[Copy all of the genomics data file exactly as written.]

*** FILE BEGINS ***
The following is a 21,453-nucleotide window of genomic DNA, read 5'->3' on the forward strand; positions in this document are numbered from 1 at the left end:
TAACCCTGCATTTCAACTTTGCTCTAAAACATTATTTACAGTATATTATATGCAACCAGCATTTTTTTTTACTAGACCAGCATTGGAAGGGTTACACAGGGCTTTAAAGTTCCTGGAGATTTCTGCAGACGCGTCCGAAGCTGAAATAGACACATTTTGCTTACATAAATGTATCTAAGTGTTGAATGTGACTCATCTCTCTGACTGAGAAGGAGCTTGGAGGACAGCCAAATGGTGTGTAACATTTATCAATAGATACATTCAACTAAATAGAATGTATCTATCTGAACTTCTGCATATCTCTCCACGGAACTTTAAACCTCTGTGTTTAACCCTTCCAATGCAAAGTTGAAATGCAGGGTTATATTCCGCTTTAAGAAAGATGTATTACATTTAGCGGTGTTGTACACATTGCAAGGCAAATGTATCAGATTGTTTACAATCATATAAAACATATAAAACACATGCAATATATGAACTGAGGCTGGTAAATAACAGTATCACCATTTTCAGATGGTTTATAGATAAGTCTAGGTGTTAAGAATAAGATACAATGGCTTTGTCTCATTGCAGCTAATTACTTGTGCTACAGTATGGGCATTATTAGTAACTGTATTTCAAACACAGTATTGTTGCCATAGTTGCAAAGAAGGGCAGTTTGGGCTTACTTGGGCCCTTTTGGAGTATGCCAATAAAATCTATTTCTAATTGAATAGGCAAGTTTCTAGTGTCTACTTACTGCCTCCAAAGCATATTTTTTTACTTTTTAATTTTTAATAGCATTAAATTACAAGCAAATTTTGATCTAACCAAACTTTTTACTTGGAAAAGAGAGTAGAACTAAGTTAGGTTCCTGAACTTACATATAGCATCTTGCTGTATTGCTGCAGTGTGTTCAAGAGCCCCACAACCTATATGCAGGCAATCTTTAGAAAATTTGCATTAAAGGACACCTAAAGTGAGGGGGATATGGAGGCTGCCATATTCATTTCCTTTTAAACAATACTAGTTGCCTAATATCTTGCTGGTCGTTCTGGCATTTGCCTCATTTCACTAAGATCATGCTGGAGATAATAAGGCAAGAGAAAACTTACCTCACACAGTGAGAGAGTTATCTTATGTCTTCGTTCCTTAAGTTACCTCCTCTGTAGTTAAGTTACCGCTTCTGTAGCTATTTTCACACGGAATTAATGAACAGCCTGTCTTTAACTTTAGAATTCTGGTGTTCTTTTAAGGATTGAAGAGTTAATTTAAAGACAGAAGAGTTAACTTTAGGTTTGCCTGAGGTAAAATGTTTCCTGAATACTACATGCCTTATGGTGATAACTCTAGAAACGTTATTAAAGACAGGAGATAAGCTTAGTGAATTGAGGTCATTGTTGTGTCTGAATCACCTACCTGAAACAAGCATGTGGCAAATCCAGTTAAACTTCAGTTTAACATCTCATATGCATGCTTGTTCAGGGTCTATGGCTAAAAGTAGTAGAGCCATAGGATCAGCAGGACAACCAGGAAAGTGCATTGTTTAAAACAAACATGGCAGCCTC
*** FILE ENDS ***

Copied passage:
The following is a 21,453-nucleotide window of genomic DNA, read 5'->3' on the forward strand; positions in this document are numbered from 1 at the left end:
TAACCCTGCATTTCAACTTTGCTCTAAAACATTATTTACAGTATATTATATGCAACCAGCATTTTTTTTTACTAGACCAGCATTGGAAGGGTTACACAGGGCTTTAAAGTTCCTGGAGATTTCTGCAGACGCGTCCGAAGCTGAAATAGACACATTTTGCTTACATAAATGTATCTAAGTGTTGAATGTGACTCATCTCTCTGACTGAGAAGGAGCTTGGAGGACAGCCAAATGGTGTGTAACATTTATCAATAGATACATTCAACTAAATAGAATGTATCTATCTGAACTTCTGCATATCTCTCCACGGAACTTTAAACCTCTGTGTTTAACCCTTCCAATGCAAAGTTGAAATGCAGGGTTATATTCCGCTTTAAGAAAGATGTATTACATTTAGCGGTGTTGTACACATTGCAAGGCAAATGTATCAGATTGTTTACAATCATATAAAACATATAAAACACATGCAATATATGAACTGAGGCTGGTAAATAACAGTATCACCATTTTCAGATGGTTTATAGATAAGTCTAGGTGTTAAGAATAAGATACAATGGCTTTGTCTCATTGCAGCTAATTACTTGTGCTACAGTATGGGCATTATTAGTAACTGTATTTCAAACACAGTATTGTTGCCATAGTTGCAAAGAAGGGCAGTTTGGGCTTACTTGGGCCCTTTTGGAGTATGCCAATAAAATCTATTTCTAATTGAATAGGCAAGTTTCTAGTGTCTACTTACTGCCTCCAAAGCATATTTTTTTACTTTTTAATTTTTAATAGCATTAAATTACAAGCAAATTTTGATCTAACCAAACTTTTTACTTGGAAAAGAGAGTAGAACTAAGTTAGGTTCCTGAACTTACATATAGCATCTTGCTGTATTGCTGCAGTGTGTTCAAGAGCCCCACAACCTATATGCAGGCAATCTTTAGAAAATTTGCATTAAAGGACACCTAAAGTGAGGGGGATATGGAGGCTGCCATATTCATTTCCTTTTAAACAATACTAGTTGCCTAATATCTTGCTGGTCGTTCTGGCATTTGCCTCATTTCACTAAGATCATGCTGGAGATAATAAGGCAAGAGAAAACTTACCTCACACAGTGAGAGAGTTATCTTATGTCTTCGTTCCTTAAGTTACCTCCTCTGTAGTTAAGTTACCGCTTCTGTAGCTATTTTCACACGGAATTAATGAACAGCCTGTCTTTAACTTTAGAATTCTGGTGTTCTTTTAAGGATTGAAGAGTTAATTTAAAGACAGAAGAGTTAACTTTAGGTTTGCCTGAGGTAAAATGTTTCCTGAATACTACATGCCTTATGGTGATAACTCTAGAAACGTTATTAAAGACAGGAGATAAGCTTAGTGAATTGAGGTCATTGTTGTGTCTGAATCACCTACCTGAAACAAGCATGTGGCAAATCCAGTTAAACTTCAGTTTAACATCTCATATGCATGCTTGTTCAGGGTCTATGGCTAAAAGTAGTAGAGCCATAGGATCAGCAGGACAACCAGGAAAGTGCATTGTTTAAAACAAACATGGCAGCCTC